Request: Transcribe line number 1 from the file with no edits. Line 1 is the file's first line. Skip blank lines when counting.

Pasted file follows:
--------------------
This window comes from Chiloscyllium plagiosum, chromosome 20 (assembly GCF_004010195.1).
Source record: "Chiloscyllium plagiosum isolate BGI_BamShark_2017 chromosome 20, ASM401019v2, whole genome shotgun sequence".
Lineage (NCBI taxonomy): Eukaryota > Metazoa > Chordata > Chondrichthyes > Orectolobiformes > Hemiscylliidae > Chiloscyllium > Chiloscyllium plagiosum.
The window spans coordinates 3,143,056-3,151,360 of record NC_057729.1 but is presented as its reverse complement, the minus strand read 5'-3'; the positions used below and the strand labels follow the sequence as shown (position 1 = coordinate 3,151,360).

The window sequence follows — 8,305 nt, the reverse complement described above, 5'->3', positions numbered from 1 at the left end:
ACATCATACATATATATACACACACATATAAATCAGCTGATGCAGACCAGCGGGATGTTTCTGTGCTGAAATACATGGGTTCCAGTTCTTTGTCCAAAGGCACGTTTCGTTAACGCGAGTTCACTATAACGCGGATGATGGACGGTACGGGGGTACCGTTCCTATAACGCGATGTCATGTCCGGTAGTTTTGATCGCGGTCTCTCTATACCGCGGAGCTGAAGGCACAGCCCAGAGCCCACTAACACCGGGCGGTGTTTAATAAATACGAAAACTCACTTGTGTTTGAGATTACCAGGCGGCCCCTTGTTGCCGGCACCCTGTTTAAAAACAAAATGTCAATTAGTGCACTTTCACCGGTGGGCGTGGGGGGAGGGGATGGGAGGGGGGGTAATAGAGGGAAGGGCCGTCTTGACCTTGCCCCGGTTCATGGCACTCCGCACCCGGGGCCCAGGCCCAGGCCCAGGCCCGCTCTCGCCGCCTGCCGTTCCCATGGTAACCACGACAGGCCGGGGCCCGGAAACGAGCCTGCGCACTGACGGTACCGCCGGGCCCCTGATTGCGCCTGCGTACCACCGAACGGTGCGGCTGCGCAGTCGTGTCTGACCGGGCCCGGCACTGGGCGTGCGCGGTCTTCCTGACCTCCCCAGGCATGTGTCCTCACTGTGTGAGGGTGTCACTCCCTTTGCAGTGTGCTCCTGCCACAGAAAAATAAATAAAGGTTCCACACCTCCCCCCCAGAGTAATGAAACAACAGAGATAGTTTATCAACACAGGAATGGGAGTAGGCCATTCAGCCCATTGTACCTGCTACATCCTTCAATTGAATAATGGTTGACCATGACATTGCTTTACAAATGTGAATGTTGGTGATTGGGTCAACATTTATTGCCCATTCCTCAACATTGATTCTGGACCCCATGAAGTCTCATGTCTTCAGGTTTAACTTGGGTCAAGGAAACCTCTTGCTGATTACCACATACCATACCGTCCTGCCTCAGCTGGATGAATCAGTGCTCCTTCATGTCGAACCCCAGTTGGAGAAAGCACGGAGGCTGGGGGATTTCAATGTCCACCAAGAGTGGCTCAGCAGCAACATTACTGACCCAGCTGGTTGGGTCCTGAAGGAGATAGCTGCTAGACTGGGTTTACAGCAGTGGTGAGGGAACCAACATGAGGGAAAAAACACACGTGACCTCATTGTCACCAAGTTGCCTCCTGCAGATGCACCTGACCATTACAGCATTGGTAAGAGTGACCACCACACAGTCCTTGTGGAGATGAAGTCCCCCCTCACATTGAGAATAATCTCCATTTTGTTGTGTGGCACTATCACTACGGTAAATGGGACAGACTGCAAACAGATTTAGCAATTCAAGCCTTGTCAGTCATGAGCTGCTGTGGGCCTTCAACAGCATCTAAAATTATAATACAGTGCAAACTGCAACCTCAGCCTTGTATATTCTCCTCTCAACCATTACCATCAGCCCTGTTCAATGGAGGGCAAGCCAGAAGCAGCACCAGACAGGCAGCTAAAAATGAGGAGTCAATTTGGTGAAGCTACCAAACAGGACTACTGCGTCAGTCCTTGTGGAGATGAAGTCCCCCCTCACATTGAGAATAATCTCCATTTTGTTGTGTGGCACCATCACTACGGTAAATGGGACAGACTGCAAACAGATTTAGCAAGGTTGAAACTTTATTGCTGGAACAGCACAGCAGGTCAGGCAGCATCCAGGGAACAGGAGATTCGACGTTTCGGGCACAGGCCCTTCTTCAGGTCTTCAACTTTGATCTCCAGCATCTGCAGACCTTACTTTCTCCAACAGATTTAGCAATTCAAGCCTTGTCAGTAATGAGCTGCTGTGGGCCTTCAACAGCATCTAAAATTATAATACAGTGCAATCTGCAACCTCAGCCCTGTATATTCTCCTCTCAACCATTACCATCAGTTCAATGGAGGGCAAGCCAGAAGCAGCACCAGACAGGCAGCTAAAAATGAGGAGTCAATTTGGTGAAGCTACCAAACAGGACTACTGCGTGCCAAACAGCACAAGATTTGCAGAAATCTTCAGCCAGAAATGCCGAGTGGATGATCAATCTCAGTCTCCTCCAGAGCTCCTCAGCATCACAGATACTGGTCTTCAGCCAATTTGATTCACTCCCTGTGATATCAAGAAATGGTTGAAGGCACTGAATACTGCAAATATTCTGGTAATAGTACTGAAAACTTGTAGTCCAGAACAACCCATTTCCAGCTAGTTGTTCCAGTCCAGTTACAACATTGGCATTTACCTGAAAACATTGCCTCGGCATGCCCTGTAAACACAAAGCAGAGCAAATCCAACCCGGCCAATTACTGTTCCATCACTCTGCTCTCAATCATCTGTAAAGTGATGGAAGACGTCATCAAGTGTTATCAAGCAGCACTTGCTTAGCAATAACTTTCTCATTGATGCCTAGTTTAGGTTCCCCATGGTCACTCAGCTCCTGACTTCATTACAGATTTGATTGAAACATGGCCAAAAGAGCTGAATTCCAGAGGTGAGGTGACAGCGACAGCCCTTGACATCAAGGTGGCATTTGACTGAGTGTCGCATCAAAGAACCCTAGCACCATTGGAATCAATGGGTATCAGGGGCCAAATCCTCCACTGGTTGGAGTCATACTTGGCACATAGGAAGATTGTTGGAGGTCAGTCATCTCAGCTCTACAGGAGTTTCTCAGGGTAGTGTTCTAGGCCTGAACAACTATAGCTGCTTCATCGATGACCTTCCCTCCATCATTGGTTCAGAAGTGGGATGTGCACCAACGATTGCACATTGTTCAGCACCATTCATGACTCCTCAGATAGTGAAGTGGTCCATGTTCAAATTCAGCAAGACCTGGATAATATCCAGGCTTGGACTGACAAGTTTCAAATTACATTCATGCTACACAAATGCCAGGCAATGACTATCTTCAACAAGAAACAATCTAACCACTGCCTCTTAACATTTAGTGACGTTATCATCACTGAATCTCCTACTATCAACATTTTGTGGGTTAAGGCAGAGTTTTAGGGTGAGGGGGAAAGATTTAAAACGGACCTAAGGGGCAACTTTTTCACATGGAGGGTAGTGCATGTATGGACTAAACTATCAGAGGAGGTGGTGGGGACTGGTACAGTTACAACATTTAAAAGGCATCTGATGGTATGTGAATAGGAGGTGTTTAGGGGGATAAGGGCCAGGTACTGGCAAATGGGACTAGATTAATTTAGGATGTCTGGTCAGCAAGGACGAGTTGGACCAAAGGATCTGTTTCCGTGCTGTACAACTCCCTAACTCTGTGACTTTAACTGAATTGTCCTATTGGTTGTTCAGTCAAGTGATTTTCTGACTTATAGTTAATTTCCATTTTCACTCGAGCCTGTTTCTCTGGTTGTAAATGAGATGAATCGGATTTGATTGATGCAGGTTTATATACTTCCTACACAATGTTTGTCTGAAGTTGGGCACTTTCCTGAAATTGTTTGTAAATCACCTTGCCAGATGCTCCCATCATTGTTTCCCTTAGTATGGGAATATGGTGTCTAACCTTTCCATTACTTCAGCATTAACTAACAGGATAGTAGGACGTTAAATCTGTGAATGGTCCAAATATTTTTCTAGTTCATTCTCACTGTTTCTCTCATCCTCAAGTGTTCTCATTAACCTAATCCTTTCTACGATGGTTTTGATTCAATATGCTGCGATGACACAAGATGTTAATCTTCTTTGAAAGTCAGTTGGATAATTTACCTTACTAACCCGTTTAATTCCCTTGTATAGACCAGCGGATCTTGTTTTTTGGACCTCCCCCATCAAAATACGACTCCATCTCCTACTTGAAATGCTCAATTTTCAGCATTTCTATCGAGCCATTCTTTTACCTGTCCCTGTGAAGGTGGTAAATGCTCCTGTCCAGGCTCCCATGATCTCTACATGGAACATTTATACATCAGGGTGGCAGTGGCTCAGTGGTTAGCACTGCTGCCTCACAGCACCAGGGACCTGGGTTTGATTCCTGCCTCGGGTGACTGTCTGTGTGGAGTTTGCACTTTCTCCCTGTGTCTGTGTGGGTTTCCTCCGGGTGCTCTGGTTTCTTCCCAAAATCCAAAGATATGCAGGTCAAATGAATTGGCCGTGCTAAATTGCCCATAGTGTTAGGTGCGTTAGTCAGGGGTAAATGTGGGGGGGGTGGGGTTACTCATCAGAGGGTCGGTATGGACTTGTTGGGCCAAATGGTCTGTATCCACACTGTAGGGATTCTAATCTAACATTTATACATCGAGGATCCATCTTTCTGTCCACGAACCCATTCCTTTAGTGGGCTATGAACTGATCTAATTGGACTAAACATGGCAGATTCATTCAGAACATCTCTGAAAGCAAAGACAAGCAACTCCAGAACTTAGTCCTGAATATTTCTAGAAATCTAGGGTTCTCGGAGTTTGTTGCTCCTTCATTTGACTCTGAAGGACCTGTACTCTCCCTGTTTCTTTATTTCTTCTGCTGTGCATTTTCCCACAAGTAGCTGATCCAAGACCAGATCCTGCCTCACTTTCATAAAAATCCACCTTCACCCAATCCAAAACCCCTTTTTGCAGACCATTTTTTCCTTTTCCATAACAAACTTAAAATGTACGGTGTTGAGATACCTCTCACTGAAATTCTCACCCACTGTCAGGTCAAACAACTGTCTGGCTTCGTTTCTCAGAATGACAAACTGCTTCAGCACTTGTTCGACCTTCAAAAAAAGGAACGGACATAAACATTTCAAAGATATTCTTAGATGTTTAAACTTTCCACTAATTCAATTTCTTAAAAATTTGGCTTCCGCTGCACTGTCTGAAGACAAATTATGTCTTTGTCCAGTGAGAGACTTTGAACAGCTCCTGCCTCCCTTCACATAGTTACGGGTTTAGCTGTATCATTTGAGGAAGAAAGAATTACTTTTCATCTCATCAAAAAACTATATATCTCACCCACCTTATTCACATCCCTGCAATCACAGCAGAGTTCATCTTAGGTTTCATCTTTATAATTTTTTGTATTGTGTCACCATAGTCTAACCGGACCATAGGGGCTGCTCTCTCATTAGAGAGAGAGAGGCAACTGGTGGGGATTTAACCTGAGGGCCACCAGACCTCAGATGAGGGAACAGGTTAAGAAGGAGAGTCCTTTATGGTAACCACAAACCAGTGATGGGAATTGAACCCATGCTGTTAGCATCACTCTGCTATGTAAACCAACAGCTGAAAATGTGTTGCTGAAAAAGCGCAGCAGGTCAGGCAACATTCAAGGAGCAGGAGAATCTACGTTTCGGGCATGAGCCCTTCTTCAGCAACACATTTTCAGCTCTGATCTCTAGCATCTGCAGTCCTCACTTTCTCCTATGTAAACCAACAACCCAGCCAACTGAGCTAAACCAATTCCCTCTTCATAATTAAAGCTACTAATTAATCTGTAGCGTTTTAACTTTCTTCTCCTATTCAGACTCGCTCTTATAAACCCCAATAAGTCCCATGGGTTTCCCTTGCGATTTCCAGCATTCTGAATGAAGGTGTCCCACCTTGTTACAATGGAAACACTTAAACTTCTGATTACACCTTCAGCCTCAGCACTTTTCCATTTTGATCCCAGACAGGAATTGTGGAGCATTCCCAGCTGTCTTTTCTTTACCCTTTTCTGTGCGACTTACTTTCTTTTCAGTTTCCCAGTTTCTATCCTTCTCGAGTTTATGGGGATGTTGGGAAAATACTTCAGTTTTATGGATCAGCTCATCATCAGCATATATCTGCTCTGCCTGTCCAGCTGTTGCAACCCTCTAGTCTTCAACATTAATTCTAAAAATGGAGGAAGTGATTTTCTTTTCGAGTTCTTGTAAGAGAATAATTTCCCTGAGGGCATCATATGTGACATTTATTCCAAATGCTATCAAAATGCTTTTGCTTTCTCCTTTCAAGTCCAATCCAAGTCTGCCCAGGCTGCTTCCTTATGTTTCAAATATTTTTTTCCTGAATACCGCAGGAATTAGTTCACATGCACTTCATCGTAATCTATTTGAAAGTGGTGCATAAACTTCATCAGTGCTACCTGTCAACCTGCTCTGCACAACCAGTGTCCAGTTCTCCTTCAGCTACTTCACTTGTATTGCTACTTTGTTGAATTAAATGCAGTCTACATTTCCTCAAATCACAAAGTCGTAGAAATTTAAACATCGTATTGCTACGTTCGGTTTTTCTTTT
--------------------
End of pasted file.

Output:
This window comes from Chiloscyllium plagiosum, chromosome 20 (assembly GCF_004010195.1).